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The most important event of Chapter Nine is the murder of Simon by Jack's tribe. They are in a trance-like state from their ritual dancing, although this does not excuse them. The murder continues the parallel between Simon and Jesus established in the previous chapter by depicting the murder as a sacrifice, akin to Christ's murder on the cross. Like Jesus, who was the sole bearer of knowledge of God's will, it is Simon who alone possesses the truth about the beast. Also like Christ's, Simon's tragedy is governed by the fact that he is misunderstood or disbelieved by those around him. For example, the other boys believe Simon is crazy, yet he is the only boy to discover the truth about the supposed beast. This irony is compounded when Jack's hunters mistake Simon for the beast himself. His murder represents the culmination of the violent tendencies prevalent among Jack's band of hunters, who finally move from brutality against animals to brutality against each other. The change is subtle: they murder Simon out of instinct, descending on him before they realize that he proves no danger to them. Nevertheless, this is yet another line that the boys cross on their devolution into inhuman savagery and another step toward engaging in complete and premeditated violence against one another. Simon's murder reveals the essential brutality of the human spirit. On both metaphoric and structural levels, Golding casts Simon as a martyr, a figure whose death is instructive at least to the reader.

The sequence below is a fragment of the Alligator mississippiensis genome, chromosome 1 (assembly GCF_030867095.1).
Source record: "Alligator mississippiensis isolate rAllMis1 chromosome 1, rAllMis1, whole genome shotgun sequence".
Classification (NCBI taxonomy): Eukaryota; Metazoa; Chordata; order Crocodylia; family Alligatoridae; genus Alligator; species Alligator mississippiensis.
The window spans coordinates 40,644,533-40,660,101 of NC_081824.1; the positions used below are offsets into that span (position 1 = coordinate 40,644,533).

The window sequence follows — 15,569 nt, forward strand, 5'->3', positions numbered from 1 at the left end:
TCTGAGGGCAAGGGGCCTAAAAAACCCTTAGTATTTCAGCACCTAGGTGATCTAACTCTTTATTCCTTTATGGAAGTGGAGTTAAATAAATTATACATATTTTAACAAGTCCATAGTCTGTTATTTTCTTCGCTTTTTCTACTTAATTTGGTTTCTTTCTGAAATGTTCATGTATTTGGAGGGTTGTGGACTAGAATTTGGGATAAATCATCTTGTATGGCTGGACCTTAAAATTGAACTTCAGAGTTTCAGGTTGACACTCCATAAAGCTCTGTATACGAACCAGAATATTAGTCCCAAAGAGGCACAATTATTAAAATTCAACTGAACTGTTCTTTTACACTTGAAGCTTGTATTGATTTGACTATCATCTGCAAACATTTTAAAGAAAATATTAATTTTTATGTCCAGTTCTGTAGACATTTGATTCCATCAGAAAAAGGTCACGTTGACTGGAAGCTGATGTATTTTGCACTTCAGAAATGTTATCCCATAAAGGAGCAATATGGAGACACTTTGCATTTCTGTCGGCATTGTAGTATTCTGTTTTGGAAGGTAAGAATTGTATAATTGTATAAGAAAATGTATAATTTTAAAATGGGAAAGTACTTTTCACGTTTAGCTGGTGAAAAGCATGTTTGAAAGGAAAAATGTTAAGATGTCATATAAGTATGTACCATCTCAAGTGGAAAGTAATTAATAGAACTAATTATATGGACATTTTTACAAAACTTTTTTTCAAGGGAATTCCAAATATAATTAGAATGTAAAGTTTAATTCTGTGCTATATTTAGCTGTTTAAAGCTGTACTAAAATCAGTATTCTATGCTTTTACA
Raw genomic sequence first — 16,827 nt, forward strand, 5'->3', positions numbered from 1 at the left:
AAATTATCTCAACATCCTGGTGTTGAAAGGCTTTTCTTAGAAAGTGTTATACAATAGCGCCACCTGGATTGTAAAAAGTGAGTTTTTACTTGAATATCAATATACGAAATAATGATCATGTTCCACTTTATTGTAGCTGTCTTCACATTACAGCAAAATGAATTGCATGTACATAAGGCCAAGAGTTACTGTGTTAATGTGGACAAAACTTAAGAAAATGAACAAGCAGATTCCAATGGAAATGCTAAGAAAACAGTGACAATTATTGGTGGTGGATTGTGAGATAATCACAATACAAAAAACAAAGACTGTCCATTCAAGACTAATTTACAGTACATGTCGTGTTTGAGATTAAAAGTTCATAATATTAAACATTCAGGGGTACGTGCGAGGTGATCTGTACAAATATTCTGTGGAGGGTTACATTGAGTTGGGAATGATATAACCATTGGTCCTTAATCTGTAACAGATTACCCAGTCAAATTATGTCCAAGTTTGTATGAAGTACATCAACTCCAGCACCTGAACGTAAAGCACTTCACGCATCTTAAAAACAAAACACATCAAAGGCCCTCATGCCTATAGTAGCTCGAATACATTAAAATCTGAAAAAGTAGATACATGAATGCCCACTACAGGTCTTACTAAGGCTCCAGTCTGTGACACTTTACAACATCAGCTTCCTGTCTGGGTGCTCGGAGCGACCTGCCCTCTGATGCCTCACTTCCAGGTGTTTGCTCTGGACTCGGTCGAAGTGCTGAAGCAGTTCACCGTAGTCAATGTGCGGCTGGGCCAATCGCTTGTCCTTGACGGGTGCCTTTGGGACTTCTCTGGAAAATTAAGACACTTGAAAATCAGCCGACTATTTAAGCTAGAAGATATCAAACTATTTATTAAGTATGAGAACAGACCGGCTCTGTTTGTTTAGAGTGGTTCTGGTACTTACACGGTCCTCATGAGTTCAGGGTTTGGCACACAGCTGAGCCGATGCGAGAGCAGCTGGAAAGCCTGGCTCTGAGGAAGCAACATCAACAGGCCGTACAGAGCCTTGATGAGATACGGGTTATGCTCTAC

The parallels between Simon and Christ continue even after Simon is dead. We may note not only the religious subtext of the chapter's final image, but the distinctly pessimistic tone of this subtext. The storm simultaneously removes the parachutist's and Simon's bodies from the island. Yet, while the parachutist appears to ascend on the winds, Simon is dragged under the tide. The parachutist, who represents both the war that caused the events that brought the children to the island (he is a soldier) and, in a more general sense, the evil that is present in the human psyche (he resembles a fallen angel, a common figure for Satan), is lifted into the sky, while Simon, a Christ-like figure, appears to descend beneath the surface of the earth. The image, therefore, reverses the traditional story, with Satan rising to the heavens and Christ descending to the underworld. The implication is that the ideal order of good and evil has been reversed on the island. Evil has triumphed, a suggestion that mirrors Jack's rise to power and foreshadows the even more tragic events to come. Still, a vestige of optimism remains: Simon's body, as it is carried out to sea, is surrounded by some small glowing fish, who function as a kind of living halo. They do not necessarily want to eat the body; perhaps they are figuratively honoring it. The implication is that the truth of Simon's message, and the injustice of his death, will be recognized in time, as is the case with martyred prophets and saints.